Over a stretch of years in a variety of cities across the South, I sat staring at mauve or tan waiting-room carpets, wishing I was a naturally thin person who didn’t have to resort to such nonsense to get just one more bottle, one more month of feeling on top of the world. Of course, now that I’m sober, I know that even if I were naturally thin, I would still be an addict.
No one in the waiting room made eye contact. Our shame was palpable. The overweight patients, it seemed to me, were embarrassed to have let themselves go this far—far enough to be in a clinic dedicated to helping overweight people become less so. The thin women seemed ashamed, too, because they either suffered from body dysmorphia, or because they were addicts. Either way, no one wanted to be there.
Over the course of my prescription pill-popping career, I’ve fallen into both the fat and thin camps. There was a time when I was in my 20s, just before my husband and I got married, that my weight almost dropped below the line of allowing the doctor to write me the prescription. Fear of living without phentermine ensured from that point on that I made certain to eat a big meal and wear my heaviest shoes before going back for a refill.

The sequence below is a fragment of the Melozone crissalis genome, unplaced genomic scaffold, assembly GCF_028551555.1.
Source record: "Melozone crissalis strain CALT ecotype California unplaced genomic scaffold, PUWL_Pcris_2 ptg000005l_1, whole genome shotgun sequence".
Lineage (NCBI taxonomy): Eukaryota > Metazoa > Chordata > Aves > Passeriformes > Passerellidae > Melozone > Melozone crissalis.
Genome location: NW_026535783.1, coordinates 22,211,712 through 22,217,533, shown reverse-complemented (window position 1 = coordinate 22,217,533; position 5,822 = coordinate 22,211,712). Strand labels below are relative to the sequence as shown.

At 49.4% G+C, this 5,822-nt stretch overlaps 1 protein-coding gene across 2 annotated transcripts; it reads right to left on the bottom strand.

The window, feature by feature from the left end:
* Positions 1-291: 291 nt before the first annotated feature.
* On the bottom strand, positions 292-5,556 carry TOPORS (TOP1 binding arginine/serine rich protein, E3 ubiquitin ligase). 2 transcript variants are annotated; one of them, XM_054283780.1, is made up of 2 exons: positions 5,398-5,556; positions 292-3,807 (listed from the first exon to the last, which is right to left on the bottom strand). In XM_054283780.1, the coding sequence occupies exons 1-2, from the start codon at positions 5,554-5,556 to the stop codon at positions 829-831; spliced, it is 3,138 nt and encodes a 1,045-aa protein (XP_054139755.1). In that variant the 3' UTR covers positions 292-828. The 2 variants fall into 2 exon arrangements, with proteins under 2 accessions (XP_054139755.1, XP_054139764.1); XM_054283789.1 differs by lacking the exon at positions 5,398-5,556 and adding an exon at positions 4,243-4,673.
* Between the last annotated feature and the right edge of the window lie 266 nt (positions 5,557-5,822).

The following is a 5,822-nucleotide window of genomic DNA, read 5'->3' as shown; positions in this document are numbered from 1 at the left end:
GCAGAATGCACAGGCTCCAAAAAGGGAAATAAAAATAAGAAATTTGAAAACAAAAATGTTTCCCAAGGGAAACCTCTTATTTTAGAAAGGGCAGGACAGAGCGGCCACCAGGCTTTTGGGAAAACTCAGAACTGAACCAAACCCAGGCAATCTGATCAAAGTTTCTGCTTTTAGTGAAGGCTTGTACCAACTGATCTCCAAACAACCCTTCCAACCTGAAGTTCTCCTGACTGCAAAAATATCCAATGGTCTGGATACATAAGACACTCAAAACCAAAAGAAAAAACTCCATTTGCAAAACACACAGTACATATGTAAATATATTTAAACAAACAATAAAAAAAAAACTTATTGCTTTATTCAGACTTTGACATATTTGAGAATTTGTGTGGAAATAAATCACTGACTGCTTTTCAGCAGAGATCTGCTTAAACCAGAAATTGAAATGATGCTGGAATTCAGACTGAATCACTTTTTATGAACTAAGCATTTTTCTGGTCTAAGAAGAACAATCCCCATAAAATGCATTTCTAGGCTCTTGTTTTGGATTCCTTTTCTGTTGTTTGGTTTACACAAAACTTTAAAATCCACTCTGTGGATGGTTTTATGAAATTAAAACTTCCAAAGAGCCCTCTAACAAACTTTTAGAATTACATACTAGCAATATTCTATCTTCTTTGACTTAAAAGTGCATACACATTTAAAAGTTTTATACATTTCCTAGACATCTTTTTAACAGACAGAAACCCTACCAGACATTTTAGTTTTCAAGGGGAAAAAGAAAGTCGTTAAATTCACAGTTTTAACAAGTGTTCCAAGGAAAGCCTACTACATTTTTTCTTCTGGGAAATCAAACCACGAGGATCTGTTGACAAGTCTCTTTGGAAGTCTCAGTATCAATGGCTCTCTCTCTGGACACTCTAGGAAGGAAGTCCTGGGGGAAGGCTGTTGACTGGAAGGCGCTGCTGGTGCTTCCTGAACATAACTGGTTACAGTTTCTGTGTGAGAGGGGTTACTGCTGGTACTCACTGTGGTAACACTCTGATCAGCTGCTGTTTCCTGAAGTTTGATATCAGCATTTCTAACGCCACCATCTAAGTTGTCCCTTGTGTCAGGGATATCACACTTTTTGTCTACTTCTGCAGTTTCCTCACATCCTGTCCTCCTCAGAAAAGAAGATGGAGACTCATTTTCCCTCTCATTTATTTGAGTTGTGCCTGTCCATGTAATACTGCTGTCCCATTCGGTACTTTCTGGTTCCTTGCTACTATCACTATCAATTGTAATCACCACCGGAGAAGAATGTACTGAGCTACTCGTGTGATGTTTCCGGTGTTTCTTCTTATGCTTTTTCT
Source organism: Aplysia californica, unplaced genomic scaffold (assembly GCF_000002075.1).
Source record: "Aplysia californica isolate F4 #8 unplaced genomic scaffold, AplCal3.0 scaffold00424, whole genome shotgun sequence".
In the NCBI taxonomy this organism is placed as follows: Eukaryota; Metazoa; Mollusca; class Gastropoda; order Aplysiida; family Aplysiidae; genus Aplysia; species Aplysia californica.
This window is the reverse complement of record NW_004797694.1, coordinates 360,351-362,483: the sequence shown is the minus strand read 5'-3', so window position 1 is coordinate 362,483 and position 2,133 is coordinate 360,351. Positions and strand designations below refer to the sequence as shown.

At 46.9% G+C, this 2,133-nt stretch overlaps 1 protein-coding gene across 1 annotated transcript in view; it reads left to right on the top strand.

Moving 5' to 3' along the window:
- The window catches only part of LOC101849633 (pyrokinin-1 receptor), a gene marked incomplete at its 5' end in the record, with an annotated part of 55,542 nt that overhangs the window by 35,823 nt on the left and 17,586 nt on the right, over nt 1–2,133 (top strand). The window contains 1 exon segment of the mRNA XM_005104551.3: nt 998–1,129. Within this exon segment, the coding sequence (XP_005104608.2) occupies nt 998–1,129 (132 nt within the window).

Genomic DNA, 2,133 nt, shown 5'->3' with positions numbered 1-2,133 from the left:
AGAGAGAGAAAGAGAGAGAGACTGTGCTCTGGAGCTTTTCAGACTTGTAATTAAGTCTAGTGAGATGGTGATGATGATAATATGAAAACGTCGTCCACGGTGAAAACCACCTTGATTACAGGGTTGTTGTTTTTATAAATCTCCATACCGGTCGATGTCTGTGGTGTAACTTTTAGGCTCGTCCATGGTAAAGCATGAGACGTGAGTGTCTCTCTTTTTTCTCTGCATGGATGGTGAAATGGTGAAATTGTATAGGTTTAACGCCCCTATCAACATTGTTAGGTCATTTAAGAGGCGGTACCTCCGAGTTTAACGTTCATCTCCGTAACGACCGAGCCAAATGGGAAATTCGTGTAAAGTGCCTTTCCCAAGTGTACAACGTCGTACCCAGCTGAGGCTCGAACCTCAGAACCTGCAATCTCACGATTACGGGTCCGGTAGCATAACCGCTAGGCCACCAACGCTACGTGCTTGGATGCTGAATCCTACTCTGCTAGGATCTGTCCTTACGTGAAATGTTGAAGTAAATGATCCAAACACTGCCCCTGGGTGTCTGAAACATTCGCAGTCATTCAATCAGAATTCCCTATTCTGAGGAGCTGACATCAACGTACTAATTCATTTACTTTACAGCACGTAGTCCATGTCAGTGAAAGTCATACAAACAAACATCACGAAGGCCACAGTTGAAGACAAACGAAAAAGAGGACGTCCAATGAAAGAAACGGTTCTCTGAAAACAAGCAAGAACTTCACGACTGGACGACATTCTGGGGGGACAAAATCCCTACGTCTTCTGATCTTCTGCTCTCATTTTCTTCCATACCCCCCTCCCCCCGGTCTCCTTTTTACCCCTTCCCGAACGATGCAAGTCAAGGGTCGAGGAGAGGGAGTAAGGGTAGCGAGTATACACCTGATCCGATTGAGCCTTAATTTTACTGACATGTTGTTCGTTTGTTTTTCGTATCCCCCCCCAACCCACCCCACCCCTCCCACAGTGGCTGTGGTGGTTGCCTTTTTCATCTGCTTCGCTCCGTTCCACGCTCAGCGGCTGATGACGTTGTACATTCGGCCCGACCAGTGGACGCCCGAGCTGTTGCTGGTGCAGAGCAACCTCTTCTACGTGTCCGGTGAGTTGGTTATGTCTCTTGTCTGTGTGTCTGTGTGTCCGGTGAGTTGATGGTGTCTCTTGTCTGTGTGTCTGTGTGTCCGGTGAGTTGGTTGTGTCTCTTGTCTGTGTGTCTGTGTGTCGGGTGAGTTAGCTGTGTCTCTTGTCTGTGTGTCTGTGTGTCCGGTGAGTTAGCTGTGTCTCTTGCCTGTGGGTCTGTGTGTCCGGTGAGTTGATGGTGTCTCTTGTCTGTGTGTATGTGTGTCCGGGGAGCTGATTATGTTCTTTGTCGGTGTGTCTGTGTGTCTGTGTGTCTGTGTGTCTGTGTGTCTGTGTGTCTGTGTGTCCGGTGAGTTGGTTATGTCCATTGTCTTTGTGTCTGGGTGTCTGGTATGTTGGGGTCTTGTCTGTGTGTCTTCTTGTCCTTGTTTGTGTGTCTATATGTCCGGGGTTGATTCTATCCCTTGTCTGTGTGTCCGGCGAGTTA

The problem was, as it always is with addiction of any kind, that after years and years of taking a drug expressly made for short-term use only, it stopped working. I began pairing a pill with a Red Bull, or adding in other types of uppers, in an attempt to reach the same effect. I had to take it in order to function, to feel normal.
Sometimes I’d take a few months off. “I’ll give my body a break,” I told myself, because that makes an addict feel like she isn’t truly an addict. Real addicts don’t give themselves breaks, right? They can’t because they’re too busy administering a blow job to a random stranger in a windowless van for drug money. True addicts don’t have families or properly sized undergarments, if they have undergarments at all.
I still had all my teeth. I still had properly sized undergarments. I wasn’t giving strangers sexual favors. I was fine.
“Your blood pressure is perfect!” The nurse ripped back the Velcro to pull the blood-pressure cuff from my arm. “The doctor will be in shortly.”
The doctor was usually someone who looked like he or she had seen much better days; I don’t know what the rules are, but all of them carried a deep sort of sadness. On the day I sat across from him or her, I was grateful. I smiled, I tried to look like the type of person who was attempting to be healthy but kept falling short. Genetics, I’d say, or motherhood, was preventing me from reaching my true potential. The scales didn’t lie: I was overweight, most of the time. I kept myself within a certain range on purpose because I’d rather be a little fat on speed than thin without access to it.